Take Shelter

At one point in Jeff Nichols’ remarkable latest film, Take Shelter, one friend says to another, “You’ve got a good life, Curtis. I think that’s the best compliment you can give a man. Take a look at his life and say, ‘That’s good.” Michael Shannon’s character is Curtis. It’s his best friend Dewitt, Shea Whigham, speaking. Curtis does have a good life. He’s happily married to Samantha, played by Jessica Chastain. He’s the loving father of a little girl, who happens to be deaf. He has a modest home, and friends. Curtis is not a stereotype, it begs to be mentioned. Nichols keeps such things far away from this film. However, it can generally be agreed, Curtis has a good life.

This point is carefully established, without it being too in-your-face. And it sets up the truly scary story that follows. The risk of losing it all seems terrifying to the audience as the simple and logical story unfolds. Curtis, who’s mother was diagnosed with paranoid schizophrenia in her mid-thirties, all at once, begins having disturbing, life-like dreams that threaten to carry over into real life. In one dream, shadowy, dark figures surround the car he’s driving in with his daughter, Hannah. The figures break the windows and steal his daughter and he’s powerless to help himself or her. In another, similar figures attempt to invade his home, and while Curtis clutches Hannah, all the furniture in the room rises into the air and crashes down hard.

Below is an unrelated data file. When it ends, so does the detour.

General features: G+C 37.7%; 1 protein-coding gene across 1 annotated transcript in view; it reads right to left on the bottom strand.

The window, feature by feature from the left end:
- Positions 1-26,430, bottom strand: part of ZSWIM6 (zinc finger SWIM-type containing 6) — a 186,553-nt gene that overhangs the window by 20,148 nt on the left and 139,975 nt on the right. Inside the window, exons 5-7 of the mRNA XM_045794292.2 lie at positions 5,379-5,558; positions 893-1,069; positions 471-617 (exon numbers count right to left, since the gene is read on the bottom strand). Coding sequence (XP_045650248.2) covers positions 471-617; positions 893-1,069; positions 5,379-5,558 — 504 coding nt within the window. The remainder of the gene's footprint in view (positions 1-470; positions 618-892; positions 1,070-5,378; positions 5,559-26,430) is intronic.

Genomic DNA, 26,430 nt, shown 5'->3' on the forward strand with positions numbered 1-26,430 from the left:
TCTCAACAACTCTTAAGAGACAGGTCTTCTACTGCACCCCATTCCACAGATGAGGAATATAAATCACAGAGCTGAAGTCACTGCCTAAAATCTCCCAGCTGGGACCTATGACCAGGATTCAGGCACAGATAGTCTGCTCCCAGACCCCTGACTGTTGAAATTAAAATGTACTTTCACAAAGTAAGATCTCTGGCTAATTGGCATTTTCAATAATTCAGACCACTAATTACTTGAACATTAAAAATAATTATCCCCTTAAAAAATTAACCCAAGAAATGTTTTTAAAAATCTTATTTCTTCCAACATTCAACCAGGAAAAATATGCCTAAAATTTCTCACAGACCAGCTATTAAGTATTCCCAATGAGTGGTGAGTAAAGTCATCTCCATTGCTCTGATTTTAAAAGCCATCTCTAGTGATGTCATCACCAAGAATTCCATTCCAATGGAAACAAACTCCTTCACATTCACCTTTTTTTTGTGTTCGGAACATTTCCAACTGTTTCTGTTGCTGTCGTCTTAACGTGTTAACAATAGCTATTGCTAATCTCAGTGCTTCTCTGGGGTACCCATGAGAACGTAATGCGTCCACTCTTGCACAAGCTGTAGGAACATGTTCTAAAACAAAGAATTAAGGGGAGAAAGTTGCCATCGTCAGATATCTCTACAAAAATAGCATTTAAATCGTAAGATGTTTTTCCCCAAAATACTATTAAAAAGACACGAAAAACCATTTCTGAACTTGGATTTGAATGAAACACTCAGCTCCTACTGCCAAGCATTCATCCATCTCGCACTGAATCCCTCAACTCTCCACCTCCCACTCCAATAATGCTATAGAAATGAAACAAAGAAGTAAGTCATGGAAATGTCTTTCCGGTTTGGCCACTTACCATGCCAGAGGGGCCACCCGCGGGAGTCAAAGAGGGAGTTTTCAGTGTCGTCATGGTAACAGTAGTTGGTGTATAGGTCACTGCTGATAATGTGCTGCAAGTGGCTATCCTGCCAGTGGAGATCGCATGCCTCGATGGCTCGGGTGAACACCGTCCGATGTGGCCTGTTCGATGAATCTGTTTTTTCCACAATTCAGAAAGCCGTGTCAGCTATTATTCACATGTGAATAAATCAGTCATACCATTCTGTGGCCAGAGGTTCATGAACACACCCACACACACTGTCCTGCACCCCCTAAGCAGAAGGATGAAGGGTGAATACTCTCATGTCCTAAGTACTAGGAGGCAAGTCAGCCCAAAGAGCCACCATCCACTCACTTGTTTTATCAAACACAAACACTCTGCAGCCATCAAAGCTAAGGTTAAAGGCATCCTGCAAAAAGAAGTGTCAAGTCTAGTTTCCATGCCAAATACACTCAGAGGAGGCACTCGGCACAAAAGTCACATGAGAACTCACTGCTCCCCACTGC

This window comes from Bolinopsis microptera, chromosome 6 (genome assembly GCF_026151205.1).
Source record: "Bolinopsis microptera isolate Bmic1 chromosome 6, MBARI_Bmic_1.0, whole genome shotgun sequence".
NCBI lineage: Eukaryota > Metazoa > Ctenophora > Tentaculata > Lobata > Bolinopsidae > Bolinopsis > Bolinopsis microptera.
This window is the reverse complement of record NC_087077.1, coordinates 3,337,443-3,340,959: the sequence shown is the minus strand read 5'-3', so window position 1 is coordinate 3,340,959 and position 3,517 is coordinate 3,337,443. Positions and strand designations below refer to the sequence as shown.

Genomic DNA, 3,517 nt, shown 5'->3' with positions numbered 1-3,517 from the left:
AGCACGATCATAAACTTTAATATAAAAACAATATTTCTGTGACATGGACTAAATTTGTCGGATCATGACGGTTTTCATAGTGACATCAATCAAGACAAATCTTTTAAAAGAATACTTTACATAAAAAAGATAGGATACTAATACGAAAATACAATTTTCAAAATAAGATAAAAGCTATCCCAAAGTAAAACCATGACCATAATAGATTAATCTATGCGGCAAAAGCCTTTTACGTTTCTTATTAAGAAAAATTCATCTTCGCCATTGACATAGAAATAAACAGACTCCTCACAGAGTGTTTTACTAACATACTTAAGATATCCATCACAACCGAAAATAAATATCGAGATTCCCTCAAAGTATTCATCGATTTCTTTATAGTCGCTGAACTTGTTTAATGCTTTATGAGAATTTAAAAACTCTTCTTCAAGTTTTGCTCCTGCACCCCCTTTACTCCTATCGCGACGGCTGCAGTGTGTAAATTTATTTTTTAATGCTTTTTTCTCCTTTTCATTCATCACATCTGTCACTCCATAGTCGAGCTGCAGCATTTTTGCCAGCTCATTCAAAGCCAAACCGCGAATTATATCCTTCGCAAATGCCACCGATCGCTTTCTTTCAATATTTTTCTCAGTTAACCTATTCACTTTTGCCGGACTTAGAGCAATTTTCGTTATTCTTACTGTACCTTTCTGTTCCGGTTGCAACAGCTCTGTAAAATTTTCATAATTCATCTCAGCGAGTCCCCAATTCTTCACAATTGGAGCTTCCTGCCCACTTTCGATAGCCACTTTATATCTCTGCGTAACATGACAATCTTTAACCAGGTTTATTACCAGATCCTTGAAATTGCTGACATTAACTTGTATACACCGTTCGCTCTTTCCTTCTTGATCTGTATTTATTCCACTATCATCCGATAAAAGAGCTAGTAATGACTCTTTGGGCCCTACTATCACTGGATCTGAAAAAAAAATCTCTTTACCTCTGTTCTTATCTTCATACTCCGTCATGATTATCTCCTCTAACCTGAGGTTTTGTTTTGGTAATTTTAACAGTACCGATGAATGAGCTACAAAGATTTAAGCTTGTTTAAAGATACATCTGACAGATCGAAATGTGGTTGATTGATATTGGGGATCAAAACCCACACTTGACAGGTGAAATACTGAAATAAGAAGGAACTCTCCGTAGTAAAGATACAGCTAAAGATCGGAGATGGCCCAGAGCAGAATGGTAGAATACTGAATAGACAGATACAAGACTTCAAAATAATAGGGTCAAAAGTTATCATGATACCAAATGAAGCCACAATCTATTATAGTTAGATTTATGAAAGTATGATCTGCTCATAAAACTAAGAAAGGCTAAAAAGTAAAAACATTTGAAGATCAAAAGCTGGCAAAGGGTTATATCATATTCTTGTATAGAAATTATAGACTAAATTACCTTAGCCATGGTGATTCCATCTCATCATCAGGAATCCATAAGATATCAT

There is real horror in these dreams, both for the audience, and for Craig. His behavior becomes disorganized, and he becomes obsessed with the idea of turning his tornado shelter (Curtis’s family lives in northern Ohio), into something more substantial–as he’s sure something, an incredible storm perhaps, is coming. All he knows is its something bad. Very bad. Aware that he is not acting normally, he urgently seeks help from a family doctor first, then at a free mental health clinic. He even checks out materials on mental illness, and presents his therapist with an understandable self-diagnosis.

Despite his best efforts, Curtis’s life begins to unravel. And it’s frightening. If Curtis was crazier, if preached of the end of the world on the corner, or even showed signs of being rattled, the clever atmosphere of the film would not have reached such remarkable levels. Most unsettling is Curtis’s calm demeanor. His rational thinking (most of the time), and his strange duality in that he understands he’s becoming deluded, but continues to build the shelter, as he can’t help but believe in his premonitions.

Shannon’s performance powers an all ready strong film. But here, he’s relentlessly brilliant. His haunted presence onscreen is truly unforgettable. Nichols, who also wrote the script, ends this film with a scene that unsettles by asking more questions instead of giving answers. It is a fitting end to such a heartbreaking and honest movie.


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